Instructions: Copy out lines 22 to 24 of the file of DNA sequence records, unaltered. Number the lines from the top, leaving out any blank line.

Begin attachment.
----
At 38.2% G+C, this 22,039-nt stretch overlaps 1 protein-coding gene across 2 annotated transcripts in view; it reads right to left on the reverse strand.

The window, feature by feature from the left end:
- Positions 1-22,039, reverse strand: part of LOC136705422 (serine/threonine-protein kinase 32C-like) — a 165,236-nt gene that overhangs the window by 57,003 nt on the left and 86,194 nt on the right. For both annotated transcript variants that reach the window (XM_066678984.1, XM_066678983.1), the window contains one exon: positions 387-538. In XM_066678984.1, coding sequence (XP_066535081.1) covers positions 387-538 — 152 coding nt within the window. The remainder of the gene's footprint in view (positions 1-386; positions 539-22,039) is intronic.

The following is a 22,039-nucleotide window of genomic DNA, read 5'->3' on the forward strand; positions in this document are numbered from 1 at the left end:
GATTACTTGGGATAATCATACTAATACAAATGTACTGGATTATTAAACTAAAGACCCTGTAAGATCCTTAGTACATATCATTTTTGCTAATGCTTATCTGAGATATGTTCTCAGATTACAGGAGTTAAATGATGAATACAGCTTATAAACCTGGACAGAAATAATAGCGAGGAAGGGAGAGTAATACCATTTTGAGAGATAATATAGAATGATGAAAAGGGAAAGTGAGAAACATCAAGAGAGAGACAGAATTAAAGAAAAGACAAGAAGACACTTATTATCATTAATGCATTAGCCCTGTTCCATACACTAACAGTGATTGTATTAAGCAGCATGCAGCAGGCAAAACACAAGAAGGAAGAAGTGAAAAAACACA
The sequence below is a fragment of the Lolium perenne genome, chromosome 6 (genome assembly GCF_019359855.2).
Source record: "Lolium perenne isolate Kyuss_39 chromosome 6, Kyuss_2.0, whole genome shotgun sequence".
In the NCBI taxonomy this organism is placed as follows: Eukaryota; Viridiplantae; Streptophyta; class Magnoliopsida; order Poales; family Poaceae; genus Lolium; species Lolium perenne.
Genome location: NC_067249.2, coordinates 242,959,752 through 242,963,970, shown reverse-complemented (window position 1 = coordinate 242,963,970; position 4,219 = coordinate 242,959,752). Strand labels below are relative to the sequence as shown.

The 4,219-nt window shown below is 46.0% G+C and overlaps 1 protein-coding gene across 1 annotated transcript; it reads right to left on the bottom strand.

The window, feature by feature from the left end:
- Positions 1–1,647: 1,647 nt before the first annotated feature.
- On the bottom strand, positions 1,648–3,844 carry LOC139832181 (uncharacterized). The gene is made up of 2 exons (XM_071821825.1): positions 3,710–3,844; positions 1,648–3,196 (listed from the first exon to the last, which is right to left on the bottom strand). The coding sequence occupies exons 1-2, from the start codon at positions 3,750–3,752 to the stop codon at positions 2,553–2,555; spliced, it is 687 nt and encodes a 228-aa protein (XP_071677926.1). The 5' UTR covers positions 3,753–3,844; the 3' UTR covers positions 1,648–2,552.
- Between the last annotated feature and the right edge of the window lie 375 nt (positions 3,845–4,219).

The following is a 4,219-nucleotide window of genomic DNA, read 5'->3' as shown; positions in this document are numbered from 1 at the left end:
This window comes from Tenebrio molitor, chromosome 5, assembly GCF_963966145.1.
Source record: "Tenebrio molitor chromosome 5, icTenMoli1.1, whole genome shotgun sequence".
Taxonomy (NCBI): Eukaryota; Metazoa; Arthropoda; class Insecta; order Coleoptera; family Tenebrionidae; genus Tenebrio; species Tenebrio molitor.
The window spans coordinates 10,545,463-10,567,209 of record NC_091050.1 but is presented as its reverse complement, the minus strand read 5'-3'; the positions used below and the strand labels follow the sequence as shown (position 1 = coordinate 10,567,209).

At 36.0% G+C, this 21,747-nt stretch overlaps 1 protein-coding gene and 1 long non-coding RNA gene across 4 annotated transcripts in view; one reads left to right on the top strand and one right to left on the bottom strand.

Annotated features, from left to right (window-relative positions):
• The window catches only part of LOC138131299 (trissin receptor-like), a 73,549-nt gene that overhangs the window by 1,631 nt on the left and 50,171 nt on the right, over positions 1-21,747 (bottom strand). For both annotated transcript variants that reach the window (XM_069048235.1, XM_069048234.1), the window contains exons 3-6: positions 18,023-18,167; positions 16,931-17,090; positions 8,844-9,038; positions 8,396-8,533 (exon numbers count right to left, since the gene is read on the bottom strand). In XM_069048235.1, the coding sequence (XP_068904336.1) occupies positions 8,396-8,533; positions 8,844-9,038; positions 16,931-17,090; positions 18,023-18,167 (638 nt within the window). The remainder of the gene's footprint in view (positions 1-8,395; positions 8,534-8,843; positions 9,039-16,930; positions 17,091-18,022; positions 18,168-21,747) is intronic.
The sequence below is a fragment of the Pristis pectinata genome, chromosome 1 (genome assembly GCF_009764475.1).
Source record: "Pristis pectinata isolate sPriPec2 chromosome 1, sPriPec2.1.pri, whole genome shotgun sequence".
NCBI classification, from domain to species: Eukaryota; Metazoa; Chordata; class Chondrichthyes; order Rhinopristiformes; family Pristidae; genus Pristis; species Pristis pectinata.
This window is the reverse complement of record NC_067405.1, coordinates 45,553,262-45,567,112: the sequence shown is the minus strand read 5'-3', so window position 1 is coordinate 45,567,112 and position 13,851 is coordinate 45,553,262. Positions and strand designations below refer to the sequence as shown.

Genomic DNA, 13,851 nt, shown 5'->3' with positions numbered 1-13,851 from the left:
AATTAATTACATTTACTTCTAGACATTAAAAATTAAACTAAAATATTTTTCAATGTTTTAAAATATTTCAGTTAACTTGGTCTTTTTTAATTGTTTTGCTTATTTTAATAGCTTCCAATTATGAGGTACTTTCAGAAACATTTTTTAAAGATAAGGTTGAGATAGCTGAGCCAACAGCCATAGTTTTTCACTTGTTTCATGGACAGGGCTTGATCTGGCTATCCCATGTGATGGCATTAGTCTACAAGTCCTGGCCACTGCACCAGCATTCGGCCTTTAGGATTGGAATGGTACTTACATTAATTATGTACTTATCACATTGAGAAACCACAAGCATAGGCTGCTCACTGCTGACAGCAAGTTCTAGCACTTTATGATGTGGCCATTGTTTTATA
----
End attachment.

• The window catches only part of LOC138131299 (trissin receptor-like), a 73,549-nt gene that overhangs the window by 1,631 nt on the left and 50,171 nt on the right, over positions 1-21,747 (bottom strand). For both annotated transcript variants that reach the window (XM_069048235.1, XM_069048234.1), the window contains exons 3-6: positions 18,023-18,167; positions 16,931-17,090; positions 8,844-9,038; positions 8,396-8,533 (exon numbers count right to left, since the gene is read on the bottom strand). In XM_069048235.1, the coding sequence (XP_068904336.1) occupies positions 8,396-8,533; positions 8,844-9,038; positions 16,931-17,090; positions 18,023-18,167 (638 nt within the window). The remainder of the gene's footprint in view (positions 1-8,395; positions 8,534-8,843; positions 9,039-16,930; positions 17,091-18,022; positions 18,168-21,747) is intronic.
The sequence below is a fragment of the Pristis pectinata genome, chromosome 1 (genome assembly GCF_009764475.1).
Source record: "Pristis pectinata isolate sPriPec2 chromosome 1, sPriPec2.1.pri, whole genome shotgun sequence".